The UK is planning for several days over the winter when cold weather may combine with gas shortages, leading to organized blackouts for industry and even households.
Under the government’s latest “reasonable worst-case scenario,” Britain could face an electricity capacity shortfall totaling about a sixth of peak demand, even after emergency coal plants have been fired up, according to people familiar with the government’s planning.
Under that outlook, below-average temperatures and reduced electricity imports from Norway and France could expose four days in January when the UK may need to trigger emergency measures to conserve gas, they said.
The scenario is “not something we expect to happen,” the government Department for Business, Energy and Industrial Strategy said in a statement. “Households, businesses and industry can be confident they will get the electricity and gas they need.”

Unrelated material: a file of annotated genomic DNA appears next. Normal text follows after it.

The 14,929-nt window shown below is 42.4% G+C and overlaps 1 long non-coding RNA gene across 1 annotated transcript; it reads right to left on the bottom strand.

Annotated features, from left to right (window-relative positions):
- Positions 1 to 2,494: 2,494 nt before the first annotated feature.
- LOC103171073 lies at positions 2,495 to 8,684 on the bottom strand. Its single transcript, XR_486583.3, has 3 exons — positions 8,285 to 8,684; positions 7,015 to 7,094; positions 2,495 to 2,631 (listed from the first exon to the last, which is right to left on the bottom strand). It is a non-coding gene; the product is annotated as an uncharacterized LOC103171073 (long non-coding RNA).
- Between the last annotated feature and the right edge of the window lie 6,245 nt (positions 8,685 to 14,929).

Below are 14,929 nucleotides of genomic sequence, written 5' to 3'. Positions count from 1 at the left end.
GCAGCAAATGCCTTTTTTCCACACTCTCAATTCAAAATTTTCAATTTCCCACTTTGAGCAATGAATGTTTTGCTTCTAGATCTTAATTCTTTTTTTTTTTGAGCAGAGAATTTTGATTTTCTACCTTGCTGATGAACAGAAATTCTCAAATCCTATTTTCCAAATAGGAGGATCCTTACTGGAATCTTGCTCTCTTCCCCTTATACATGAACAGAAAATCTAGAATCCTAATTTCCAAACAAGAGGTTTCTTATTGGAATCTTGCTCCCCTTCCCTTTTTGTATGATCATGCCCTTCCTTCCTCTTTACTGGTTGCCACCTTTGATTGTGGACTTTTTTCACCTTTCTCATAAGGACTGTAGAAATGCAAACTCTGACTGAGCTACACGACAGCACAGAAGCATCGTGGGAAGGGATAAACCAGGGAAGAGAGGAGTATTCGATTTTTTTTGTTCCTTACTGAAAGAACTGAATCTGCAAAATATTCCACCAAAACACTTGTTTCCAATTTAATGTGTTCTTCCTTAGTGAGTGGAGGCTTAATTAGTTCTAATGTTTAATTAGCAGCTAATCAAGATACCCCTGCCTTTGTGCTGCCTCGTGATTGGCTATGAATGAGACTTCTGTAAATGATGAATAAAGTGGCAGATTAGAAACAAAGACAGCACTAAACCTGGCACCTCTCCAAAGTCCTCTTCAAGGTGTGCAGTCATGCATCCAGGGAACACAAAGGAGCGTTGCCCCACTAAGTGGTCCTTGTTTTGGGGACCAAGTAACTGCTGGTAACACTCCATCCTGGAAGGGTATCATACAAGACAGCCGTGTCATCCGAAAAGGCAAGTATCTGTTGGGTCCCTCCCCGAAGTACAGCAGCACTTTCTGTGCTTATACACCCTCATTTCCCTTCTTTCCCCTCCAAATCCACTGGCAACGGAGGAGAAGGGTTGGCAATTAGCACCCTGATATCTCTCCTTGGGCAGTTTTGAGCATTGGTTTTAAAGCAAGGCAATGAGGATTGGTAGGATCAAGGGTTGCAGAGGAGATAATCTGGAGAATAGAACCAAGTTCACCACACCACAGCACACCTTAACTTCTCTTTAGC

While the UK doesn’t envisage such shortfalls under its base case, the analysis lays bare the difficult winter potentially in store for Liz Truss or Rishi Sunak when they succeed Boris Johnson as prime minister next month.
If they materialize, the power cuts would come even as Britons face up to average annual energy bills possibly rising above £4,200 ($5,086) in January from just under £2,000 currently, stoking already soaring inflation.
If the winter is particularly cold, Britain may have to rely increasingly on pipeline shipments of gas from mainland Europe — where supplies are already thin as Moscow curbs flows.
That presents a dilemma for the UK, which has very little domestic storage capacity. The nation has been shipping record amounts of gas to the continent and will want the favor returned when temperatures plunge.
The pound hit its weakest in two weeks against the euro following the report. It erased earlier gains against the US dollar to trade around $1.2080.